Henderson rightfully acknowledges “…Snowden stated that he had reported policy or legal issues related to spying programs to more than 10 officials, but as a contractor had no legal avenue to pursue further whistleblowing.”  However, he makes no recommendations for allowing dissent within the organization and appears to reference Snowden’s internal disclosures as a clue that he was going to disclose materials or that he was what Henderson refers to as “a weak link.” This attitude towards employees raising concerns  further reinforces that it is intelligence community policy to view even responsible dissent through channels as dangerous, and that it should be quashed, not addressed.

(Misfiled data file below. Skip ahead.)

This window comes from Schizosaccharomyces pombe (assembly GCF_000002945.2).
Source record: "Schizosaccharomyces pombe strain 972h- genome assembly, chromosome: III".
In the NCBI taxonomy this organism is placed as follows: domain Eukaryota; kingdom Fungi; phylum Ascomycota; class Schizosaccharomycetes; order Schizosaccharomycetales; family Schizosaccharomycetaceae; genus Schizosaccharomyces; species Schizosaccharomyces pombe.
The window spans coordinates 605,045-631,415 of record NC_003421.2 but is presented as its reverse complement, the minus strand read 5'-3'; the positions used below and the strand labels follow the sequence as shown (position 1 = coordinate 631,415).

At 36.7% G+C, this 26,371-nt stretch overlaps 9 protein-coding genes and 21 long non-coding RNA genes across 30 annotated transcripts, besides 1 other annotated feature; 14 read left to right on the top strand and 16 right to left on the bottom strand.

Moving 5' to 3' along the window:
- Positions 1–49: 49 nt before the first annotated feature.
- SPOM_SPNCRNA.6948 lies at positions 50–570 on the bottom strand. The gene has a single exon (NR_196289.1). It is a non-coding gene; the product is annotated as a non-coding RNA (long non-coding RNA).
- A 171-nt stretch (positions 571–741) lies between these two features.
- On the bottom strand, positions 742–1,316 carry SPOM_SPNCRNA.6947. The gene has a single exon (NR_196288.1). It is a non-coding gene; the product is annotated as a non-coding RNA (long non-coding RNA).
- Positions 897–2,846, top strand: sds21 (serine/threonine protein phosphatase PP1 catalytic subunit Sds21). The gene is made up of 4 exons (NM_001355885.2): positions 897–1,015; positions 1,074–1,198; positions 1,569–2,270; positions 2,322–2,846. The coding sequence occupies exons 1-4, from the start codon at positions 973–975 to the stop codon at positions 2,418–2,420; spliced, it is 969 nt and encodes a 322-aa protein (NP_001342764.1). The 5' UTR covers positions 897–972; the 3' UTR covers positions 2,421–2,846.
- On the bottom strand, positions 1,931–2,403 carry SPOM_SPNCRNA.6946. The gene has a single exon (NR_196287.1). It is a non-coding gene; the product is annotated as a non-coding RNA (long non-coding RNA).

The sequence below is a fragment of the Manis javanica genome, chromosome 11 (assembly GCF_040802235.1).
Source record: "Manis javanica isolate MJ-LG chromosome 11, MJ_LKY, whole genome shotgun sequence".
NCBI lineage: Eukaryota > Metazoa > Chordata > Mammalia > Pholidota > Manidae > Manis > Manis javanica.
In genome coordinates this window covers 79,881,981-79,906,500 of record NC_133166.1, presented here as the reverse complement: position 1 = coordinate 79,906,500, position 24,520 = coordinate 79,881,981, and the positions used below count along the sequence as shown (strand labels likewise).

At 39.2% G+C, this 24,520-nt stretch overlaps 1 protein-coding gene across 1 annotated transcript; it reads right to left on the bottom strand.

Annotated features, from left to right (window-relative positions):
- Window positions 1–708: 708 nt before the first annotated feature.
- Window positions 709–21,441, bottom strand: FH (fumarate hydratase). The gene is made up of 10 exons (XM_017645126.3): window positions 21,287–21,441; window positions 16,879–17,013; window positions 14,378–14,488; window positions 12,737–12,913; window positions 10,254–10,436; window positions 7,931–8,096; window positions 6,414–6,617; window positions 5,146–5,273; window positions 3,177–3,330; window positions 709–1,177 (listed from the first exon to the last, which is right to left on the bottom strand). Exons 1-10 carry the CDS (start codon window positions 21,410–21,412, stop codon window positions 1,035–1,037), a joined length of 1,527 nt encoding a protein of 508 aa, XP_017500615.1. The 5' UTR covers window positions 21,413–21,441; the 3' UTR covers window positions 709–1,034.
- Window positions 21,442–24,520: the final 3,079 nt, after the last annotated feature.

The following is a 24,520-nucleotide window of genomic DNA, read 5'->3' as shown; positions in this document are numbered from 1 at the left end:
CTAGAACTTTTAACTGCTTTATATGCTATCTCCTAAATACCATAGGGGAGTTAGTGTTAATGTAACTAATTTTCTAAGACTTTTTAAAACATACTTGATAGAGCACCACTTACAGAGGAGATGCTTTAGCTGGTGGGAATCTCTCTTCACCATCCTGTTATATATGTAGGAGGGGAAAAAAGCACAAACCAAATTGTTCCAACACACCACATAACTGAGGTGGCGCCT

The slides from Henderson’s speech on insider threat defense demonstrate that retaliation towards whistleblowers remains the government’s first response. Despite paying lip service to the civil liberties of employees, Henderson makes frequent references to monitoring workers and watching for signs of weak links. Henderson calls for what he refers to as a “comprehensive and integrated Insider Threat Program that is comprised of individuals from various departments, business units and supporting functions” for the purpose of “the identification of suspicious or malicious activities and behavioral indicators by the Insider.” These recommendations, when combined with the lack of safe channels for whistleblower disclosures, reinforce the chilling effect for individuals who may attempt to raise concerns internally. They are left to remain silent observers or make anonymous disclosures to the media, given that otherwise their superiors may report them as suspicious under the Insider Threat Program.